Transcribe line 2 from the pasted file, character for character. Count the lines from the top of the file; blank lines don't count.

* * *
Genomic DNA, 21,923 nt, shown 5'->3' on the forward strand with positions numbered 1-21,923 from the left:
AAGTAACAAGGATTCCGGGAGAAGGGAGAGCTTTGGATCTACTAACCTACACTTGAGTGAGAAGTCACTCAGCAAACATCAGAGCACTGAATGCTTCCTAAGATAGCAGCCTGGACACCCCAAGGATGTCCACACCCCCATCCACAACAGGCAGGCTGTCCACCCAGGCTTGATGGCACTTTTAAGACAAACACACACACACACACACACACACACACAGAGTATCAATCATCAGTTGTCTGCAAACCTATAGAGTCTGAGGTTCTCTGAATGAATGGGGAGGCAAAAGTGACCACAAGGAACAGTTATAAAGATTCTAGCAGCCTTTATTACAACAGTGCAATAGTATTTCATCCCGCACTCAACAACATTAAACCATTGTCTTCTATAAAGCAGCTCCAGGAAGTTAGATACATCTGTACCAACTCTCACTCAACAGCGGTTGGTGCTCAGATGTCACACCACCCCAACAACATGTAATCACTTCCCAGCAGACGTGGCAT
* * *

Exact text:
AAGTAACAAGGATTCCGGGAGAAGGGAGAGCTTTGGATCTACTAACCTACACTTGAGTGAGAAGTCACTCAGCAAACATCAGAGCACTGAATGCTTCCTAAGATAGCAGCCTGGACACCCCAAGGATGTCCACACCCCCATCCACAACAGGCAGGCTGTCCACCCAGGCTTGATGGCACTTTTAAGACAAACACACACACACACACACACACACACACAGAGTATCAATCATCAGTTGTCTGCAAACCTATAGAGTCTGAGGTTCTCTGAATGAATGGGGAGGCAAAAGTGACCACAAGGAACAGTTATAAAGATTCTAGCAGCCTTTATTACAACAGTGCAATAGTATTTCATCCCGCACTCAACAACATTAAACCATTGTCTTCTATAAAGCAGCTCCAGGAAGTTAGATACATCTGTACCAACTCTCACTCAACAGCGGTTGGTGCTCAGATGTCACACCACCCCAACAACATGTAATCACTTCCCAGCAGACGTGGCAT